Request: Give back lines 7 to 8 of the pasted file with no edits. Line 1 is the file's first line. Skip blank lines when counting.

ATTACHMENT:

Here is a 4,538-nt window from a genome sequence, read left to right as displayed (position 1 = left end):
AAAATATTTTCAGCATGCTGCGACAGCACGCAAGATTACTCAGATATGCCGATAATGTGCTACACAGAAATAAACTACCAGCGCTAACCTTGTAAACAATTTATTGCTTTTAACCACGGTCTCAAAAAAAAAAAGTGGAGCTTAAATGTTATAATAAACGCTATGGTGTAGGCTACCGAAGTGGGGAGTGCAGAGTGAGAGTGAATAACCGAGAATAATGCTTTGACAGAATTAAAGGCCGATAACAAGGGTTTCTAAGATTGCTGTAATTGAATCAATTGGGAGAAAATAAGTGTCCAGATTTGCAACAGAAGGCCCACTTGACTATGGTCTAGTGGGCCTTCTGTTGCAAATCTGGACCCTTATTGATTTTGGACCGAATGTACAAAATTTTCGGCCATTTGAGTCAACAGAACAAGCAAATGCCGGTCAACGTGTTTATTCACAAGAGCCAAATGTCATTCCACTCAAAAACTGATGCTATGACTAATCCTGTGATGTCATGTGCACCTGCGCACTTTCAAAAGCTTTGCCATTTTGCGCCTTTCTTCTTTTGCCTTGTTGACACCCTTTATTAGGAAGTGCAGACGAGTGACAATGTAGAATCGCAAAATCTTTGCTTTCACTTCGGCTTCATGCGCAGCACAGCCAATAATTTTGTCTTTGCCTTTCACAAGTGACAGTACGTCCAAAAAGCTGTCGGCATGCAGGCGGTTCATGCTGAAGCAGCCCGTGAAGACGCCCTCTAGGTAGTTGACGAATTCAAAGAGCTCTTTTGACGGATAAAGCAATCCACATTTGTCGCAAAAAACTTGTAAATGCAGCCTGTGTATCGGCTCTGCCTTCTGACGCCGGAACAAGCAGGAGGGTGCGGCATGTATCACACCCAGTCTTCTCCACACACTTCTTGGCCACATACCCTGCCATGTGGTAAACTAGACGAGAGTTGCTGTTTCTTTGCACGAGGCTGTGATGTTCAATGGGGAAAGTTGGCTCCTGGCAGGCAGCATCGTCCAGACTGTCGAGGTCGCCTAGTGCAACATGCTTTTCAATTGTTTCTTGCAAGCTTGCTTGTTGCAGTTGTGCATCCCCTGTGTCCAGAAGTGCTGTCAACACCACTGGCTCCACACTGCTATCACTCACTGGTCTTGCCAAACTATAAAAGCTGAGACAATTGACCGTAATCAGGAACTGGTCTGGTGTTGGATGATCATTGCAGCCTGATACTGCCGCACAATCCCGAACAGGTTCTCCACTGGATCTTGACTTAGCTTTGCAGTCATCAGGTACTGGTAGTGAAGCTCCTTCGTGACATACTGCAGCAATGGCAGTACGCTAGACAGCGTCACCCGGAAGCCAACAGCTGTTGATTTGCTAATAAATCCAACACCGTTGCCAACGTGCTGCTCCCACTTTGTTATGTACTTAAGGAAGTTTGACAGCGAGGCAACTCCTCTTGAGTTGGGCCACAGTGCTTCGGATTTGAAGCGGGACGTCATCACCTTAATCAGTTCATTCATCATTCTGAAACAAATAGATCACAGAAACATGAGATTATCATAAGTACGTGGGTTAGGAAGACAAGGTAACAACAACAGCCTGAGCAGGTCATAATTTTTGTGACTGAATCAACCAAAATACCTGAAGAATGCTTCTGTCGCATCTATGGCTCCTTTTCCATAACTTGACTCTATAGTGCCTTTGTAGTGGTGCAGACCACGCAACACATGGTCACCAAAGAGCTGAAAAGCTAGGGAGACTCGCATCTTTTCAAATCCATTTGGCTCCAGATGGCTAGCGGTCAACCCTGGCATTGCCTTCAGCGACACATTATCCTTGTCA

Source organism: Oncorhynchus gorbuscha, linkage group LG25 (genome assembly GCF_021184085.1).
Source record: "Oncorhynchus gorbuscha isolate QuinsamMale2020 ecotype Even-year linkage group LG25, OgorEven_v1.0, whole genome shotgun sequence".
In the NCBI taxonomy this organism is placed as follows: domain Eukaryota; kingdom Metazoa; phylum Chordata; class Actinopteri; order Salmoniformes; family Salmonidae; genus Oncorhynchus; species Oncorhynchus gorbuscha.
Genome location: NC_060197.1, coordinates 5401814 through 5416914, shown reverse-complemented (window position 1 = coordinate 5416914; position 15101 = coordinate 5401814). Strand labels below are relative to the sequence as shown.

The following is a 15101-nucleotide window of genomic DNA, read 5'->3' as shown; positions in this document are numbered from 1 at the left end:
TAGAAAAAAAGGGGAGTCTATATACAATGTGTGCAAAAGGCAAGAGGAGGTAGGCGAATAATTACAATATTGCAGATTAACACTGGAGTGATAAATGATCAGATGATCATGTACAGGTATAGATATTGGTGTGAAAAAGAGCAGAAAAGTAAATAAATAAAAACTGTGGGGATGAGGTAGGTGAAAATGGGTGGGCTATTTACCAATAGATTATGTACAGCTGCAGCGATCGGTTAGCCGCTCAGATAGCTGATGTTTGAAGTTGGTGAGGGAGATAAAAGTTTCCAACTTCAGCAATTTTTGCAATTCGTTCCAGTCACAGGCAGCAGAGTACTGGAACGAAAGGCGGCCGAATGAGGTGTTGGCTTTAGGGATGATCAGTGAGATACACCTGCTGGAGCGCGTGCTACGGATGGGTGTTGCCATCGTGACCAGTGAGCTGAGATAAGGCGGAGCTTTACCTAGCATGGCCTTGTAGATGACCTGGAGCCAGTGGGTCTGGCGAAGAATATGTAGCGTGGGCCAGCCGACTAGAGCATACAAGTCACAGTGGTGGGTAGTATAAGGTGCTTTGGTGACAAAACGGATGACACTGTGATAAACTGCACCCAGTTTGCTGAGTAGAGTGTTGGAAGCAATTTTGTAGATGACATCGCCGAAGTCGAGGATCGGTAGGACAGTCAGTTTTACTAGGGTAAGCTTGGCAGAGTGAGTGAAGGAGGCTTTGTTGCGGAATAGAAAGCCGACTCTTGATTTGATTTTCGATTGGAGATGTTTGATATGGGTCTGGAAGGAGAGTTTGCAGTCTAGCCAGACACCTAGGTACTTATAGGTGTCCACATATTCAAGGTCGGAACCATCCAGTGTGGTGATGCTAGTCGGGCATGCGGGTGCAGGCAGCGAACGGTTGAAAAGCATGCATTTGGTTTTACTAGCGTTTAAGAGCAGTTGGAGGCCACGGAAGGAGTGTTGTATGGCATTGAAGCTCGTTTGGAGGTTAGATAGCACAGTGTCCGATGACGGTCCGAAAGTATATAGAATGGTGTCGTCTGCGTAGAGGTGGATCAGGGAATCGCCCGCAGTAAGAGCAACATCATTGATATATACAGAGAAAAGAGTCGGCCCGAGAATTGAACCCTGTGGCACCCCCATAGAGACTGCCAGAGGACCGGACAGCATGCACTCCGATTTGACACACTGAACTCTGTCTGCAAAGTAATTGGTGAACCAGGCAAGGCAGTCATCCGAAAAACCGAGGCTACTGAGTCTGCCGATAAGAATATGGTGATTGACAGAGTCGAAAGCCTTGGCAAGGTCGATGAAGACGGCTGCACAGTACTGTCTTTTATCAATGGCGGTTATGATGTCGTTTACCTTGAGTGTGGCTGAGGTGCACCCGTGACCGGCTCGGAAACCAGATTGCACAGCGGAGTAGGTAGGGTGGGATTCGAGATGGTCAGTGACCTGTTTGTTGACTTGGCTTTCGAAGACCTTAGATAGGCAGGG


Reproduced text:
The following is a 15101-nucleotide window of genomic DNA, read 5'->3' as shown; positions in this document are numbered from 1 at the left end:
TAGAAAAAAAGGGGAGTCTATATACAATGTGTGCAAAAGGCAAGAGGAGGTAGGCGAATAATTACAATATTGCAGATTAACACTGGAGTGATAAATGATCAGATGATCATGTACAGGTATAGATATTGGTGTGAAAAAGAGCAGAAAAGTAAATAAATAAAAACTGTGGGGATGAGGTAGGTGAAAATGGGTGGGCTATTTACCAATAGATTATGTACAGCTGCAGCGATCGGTTAGCCGCTCAGATAGCTGATGTTTGAAGTTGGTGAGGGAGATAAAAGTTTCCAACTTCAGCAATTTTTGCAATTCGTTCCAGTCACAGGCAGCAGAGTACTGGAACGAAAGGCGGCCGAATGAGGTGTTGGCTTTAGGGATGATCAGTGAGATACACCTGCTGGAGCGCGTGCTACGGATGGGTGTTGCCATCGTGACCAGTGAGCTGAGATAAGGCGGAGCTTTACCTAGCATGGCCTTGTAGATGACCTGGAGCCAGTGGGTCTGGCGAAGAATATGTAGCGTGGGCCAGCCGACTAGAGCATACAAGTCACAGTGGTGGGTAGTATAAGGTGCTTTGGTGACAAAACGGATGACACTGTGATAAACTGCACCCAGTTTGCTGAGTAGAGTGTTGGAAGCAATTTTGTAGATGACATCGCCGAAGTCGAGGATCGGTAGGACAGTCAGTTTTACTAGGGTAAGCTTGGCAGAGTGAGTGAAGGAGGCTTTGTTGCGGAATAGAAAGCCGACTCTTGATTTGATTTTCGATTGGAGATGTTTGATATGGGTCTGGAAGGAGAGTTTGCAGTCTAGCCAGACACCTAGGTACTTATAGGTGTCCACATATTCAAGGTCGGAACCATCCAGTGTGGTGATGCTAGTCGGGCATGCGGGTGCAGGCAGCGAACGGTTGAAAAGCATGCATTTGGTTTTACTAGCGTTTAAGAGCAGTTGGAGGCCACGGAAGGAGTGTTGTATGGCATTGAAGCTCGTTTGGAGGTTAGATAGCACAGTGTCCGATGACGGTCCGAAAGTATATAGAATGGTGTCGTCTGCGTAGAGGTGGATCAGGGAATCGCCCGCAGTAAGAGCAACATCATTGATATATACAGAGAAAAGAGTCGGCCCGAGAATTGAACCCTGTGGCACCCCCATAGAGACTGCCAGAGGACCGGACAGCATGCACTCCGATTTGACACACTGAACTCTGTCTGCAAAGTAATTGGTGAACCAGGCAAGGCAGTCATCCGAAAAACCGAGGCTACTGAGTCTGCCGATAAGAATATGGTGATTGACAGAGTCGAAAGCCTTGGCAAGGTCGATGAAGACGGCTGCACAGTACTGTCTTTTATCAATGGCGGTTATGATGTCGTTTACCTTGAGTGTGGCTGAGGTGCACCCGTGACCGGCTCGGAAACCAGATTGCACAGCGGAGTAGGTAGGGTGGGATTCGAGATGGTCAGTGACCTGTTTGTTGACTTGGCTTTCGAAGACCTTAGATAGGCAGGG